When I started researching this topic my hypothesis was that illiterate consumers would not be able to complete tasks on a mobile phone that included a textual interface but I was proved wrong on two counts: the first is that illiterate consumers are adept at rote-learning the steps to complete a task *assuming they are sufficiently motivated*; the second is that in many instances illiterate consumers can benefit from *proximate literacy* – where instead of completing a task themselves, they turn to someone more literate than them for help with some or all of it. What they lose in privacy they gain in efficiency. In this context an illiterate mobile phone user who wants privacy will either go to a trusted friend, or to a sufficiently-trusted agent outside their neighbourhood.
It may surprise you to know that many of the benefits of mobile telephony don’t actually require personal ownership of a mobile phone – it can be acceptable to insert your SIM into someone else’s phone.
Over the years I’ve learned that *ownership* is not the same as *use*, or at least not use in the way that we think of it. A price sensitive mobile phone owner will for example choose to use a phone kiosk where it is cheaper, or more socially acceptable. Don’t assume that because your customer owns a mobile phone that they will want to use it for outgoing communication, especially when there is a slightly more cost efficient channel available.
There’s quite a lot of buzz in the US at the moment around *app stores* – with the number and diversity of applications currently being seen as a key offering for the various platforms. Whilst the pace of innovation in this space is very promising – in many ways I consider them to be catching up with *the corner shop app and content stores* that can be found in pretty much any community in the emerging world – where all it takes is a laptop or netbook and a visit to an internet connected friend to be able to set-up in business in offering content.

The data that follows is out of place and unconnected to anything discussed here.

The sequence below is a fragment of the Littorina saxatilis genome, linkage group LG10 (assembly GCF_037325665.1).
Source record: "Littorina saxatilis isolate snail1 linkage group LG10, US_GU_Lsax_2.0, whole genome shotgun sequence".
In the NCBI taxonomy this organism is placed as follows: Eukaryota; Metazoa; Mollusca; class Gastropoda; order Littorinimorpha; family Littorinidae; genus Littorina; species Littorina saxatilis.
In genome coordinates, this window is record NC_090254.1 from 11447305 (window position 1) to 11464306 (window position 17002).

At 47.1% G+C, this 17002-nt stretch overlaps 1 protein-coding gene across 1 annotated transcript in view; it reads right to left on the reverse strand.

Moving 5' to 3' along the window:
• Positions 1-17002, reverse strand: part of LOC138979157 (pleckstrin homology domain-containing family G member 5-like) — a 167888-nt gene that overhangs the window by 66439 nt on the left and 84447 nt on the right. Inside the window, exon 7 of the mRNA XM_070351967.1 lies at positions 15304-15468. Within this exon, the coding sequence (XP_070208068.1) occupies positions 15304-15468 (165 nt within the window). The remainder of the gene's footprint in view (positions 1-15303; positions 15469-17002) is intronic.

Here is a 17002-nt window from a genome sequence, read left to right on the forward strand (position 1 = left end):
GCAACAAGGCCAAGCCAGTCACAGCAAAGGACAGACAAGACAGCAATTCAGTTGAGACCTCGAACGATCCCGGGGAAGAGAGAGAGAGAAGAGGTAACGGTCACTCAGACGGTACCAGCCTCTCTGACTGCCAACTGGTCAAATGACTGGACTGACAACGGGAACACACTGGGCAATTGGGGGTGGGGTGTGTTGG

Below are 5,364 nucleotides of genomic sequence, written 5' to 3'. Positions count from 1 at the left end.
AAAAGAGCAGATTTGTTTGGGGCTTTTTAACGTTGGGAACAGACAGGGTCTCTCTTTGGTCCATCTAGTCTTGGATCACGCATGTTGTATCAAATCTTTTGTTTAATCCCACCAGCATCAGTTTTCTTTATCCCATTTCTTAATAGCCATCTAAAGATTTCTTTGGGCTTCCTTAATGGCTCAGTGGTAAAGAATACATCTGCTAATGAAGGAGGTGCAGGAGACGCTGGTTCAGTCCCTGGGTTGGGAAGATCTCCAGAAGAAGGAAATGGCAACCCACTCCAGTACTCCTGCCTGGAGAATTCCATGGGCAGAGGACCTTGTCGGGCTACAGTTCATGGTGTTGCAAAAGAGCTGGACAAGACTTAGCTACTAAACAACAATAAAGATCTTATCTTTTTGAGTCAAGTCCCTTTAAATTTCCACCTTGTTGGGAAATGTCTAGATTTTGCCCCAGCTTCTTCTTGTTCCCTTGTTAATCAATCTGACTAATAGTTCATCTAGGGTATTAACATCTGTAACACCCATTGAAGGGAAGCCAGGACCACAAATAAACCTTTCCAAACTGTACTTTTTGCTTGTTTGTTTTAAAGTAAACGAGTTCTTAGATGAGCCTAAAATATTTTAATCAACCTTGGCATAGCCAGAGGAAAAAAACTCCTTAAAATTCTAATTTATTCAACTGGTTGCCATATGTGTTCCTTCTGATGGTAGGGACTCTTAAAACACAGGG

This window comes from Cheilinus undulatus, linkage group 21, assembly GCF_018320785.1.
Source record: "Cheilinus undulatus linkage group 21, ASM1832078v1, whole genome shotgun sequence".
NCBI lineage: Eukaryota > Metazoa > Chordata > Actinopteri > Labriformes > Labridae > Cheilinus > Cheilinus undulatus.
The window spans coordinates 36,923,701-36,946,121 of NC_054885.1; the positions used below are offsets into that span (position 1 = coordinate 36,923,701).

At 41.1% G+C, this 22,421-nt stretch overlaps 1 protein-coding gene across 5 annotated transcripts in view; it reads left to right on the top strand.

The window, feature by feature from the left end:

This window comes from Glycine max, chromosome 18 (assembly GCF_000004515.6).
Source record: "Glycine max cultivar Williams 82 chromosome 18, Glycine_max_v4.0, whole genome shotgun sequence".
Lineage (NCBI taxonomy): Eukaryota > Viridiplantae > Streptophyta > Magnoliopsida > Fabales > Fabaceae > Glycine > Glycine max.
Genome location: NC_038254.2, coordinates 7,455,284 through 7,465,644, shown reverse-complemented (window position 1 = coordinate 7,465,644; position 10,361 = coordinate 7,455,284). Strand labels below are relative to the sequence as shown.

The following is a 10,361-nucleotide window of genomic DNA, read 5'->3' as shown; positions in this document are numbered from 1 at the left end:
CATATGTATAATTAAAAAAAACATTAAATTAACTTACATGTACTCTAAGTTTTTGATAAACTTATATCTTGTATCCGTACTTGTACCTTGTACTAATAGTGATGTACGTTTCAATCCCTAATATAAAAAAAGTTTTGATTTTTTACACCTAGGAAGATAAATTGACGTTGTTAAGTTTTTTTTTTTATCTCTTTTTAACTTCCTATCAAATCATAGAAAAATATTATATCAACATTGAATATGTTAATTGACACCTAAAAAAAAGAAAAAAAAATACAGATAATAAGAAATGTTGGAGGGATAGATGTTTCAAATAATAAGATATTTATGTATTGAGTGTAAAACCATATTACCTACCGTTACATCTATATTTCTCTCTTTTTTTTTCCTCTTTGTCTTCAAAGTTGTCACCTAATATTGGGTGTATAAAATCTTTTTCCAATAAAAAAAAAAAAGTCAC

These kiosks are interesting from a number of angles: they are content mediators for their customers and their communities; run by micro-entrepreneurs they have an acute understanding of their social and economic value to their clients; and they tend have a reasonable technical competency should something go wrong. Informal kiosks and formal agent networks are typically the most flexible and locally adaptable aspect of the services offering – something that is both positive and negative.
A key question for all our services is what motivates these agents in both their formal and informal product offerings?
I started this presentation with the figure of 5 billion cellular subscribers and ~1.2 billion mobile phones sold per year. Consider for a moment that the replacement cycle for these phones is 12 months to ‘a few years’ – some are lost, others are broken, many will sit in the back of drawers, and more still will be passed from hand to hand. Many of the people you are aiming to reach with your services are already on their 2nd, 3rd, 4th phone and with each new device there’s a small bump in consumer expectations and a small bump in literacy. We tend to think of what manufacturers refer to ‘entry consumers’ as being homogeneous – when in fact they are as diverse and segmentable as their wealthier counterparts. They span every conceivable life stage from identity forming teens; entrepreneurs; social-explorers to pragmatists.
When it comes to service use we talk about ‘user literacy’, but ultimately is our understanding of the users of our service?